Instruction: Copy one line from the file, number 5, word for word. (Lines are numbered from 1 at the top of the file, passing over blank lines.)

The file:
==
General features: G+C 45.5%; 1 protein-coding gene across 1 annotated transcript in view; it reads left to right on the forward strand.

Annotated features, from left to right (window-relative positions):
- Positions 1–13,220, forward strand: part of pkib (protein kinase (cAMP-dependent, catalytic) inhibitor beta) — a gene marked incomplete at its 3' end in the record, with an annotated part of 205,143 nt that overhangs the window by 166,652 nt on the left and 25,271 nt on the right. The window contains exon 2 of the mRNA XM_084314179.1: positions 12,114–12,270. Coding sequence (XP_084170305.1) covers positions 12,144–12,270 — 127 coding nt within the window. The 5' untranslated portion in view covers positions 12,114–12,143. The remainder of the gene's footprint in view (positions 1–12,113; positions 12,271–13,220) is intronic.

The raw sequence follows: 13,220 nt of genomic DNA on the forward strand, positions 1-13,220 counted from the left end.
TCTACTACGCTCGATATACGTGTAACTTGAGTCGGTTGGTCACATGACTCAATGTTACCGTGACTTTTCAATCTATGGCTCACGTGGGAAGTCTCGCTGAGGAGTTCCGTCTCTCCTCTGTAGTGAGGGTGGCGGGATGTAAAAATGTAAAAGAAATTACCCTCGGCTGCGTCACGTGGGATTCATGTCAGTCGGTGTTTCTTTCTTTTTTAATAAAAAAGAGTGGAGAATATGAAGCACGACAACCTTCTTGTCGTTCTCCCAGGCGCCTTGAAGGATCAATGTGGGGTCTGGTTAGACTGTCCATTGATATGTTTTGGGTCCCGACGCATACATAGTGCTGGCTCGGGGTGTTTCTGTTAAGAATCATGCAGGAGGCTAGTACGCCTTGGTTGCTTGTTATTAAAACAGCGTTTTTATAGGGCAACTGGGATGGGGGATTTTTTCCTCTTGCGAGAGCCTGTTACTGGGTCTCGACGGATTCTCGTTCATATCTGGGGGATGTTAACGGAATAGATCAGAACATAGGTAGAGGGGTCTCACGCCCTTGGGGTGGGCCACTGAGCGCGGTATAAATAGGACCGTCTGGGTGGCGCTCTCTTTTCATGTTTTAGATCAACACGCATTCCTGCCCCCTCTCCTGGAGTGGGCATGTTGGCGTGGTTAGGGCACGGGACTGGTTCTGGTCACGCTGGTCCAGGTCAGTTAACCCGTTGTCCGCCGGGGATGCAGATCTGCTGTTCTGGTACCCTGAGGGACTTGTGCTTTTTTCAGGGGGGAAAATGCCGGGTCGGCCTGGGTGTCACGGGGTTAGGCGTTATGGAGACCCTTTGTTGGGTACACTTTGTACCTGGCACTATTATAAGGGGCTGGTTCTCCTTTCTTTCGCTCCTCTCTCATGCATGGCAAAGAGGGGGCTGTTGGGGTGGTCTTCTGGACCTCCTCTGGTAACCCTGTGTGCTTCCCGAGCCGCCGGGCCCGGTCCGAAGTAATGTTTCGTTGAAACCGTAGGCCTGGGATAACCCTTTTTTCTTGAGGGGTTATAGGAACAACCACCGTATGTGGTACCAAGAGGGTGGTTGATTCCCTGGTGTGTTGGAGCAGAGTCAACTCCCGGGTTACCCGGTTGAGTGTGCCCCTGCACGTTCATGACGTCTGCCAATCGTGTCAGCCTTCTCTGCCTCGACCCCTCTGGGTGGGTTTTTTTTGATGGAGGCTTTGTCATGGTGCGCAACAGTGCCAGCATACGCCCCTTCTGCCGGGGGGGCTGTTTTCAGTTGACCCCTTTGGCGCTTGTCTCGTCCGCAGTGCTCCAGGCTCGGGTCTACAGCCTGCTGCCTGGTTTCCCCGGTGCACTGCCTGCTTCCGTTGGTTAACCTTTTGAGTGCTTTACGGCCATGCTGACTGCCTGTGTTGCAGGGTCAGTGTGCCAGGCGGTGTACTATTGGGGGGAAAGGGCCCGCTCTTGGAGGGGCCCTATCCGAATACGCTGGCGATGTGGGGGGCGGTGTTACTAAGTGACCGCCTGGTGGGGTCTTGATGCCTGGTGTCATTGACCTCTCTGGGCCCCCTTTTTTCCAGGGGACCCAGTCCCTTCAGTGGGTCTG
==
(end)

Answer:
TCTACTACGCTCGATATACGTGTAACTTGAGTCGGTTGGTCACATGACTCAATGTTACCGTGACTTTTCAATCTATGGCTCACGTGGGAAGTCTCGCTGAGGAGTTCCGTCTCTCCTCTGTAGTGAGGGTGGCGGGATGTAAAAATGTAAAAGAAATTACCCTCGGCTGCGTCACGTGGGATTCATGTCAGTCGGTGTTTCTTTCTTTTTTAATAAAAAAGAGTGGAGAATATGAAGCACGACAACCTTCTTGTCGTTCTCCCAGGCGCCTTGAAGGATCAATGTGGGGTCTGGTTAGACTGTCCATTGATATGTTTTGGGTCCCGACGCATACATAGTGCTGGCTCGGGGTGTTTCTGTTAAGAATCATGCAGGAGGCTAGTACGCCTTGGTTGCTTGTTATTAAAACAGCGTTTTTATAGGGCAACTGGGATGGGGGATTTTTTCCTCTTGCGAGAGCCTGTTACTGGGTCTCGACGGATTCTCGTTCATATCTGGGGGATGTTAACGGAATAGATCAGAACATAGGTAGAGGGGTCTCACGCCCTTGGGGTGGGCCACTGAGCGCGGTATAAATAGGACCGTCTGGGTGGCGCTCTCTTTTCATGTTTTAGATCAACACGCATTCCTGCCCCCTCTCCTGGAGTGGGCATGTTGGCGTGGTTAGGGCACGGGACTGGTTCTGGTCACGCTGGTCCAGGTCAGTTAACCCGTTGTCCGCCGGGGATGCAGATCTGCTGTTCTGGTACCCTGAGGGACTTGTGCTTTTTTCAGGGGGGAAAATGCCGGGTCGGCCTGGGTGTCACGGGGTTAGGCGTTATGGAGACCCTTTGTTGGGTACACTTTGTACCTGGCACTATTATAAGGGGCTGGTTCTCCTTTCTTTCGCTCCTCTCTCATGCATGGCAAAGAGGGGGCTGTTGGGGTGGTCTTCTGGACCTCCTCTGGTAACCCTGTGTGCTTCCCGAGCCGCCGGGCCCGGTCCGAAGTAATGTTTCGTTGAAACCGTAGGCCTGGGATAACCCTTTTTTCTTGAGGGGTTATAGGAACAACCACCGTATGTGGTACCAAGAGGGTGGTTGATTCCCTGGTGTGTTGGAGCAGAGTCAACTCCCGGGTTACCCGGTTGAGTGTGCCCCTGCACGTTCATGACGTCTGCCAATCGTGTCAGCCTTCTCTGCCTCGACCCCTCTGGGTGGGTTTTTTTTGATGGAGGCTTTGTCATGGTGCGCAACAGTGCCAGCATACGCCCCTTCTGCCGGGGGGGCTGTTTTCAGTTGACCCCTTTGGCGCTTGTCTCGTCCGCAGTGCTCCAGGCTCGGGTCTACAGCCTGCTGCCTGGTTTCCCCGGTGCACTGCCTGCTTCCGTTGGTTAACCTTTTGAGTGCTTTACGGCCATGCTGACTGCCTGTGTTGCAGGGTCAGTGTGCCAGGCGGTGTACTATTGGGGGGAAAGGGCCCGCTCTTGGAGGGGCCCTATCCGAATACGCTGGCGATGTGGGGGGCGGTGTTACTAAGTGACCGCCTGGTGGGGTCTTGATGCCTGGTGTCATTGACCTCTCTGGGCCCCCTTTTTTCCAGGGGACCCAGTCCCTTCAGTGGGTCTG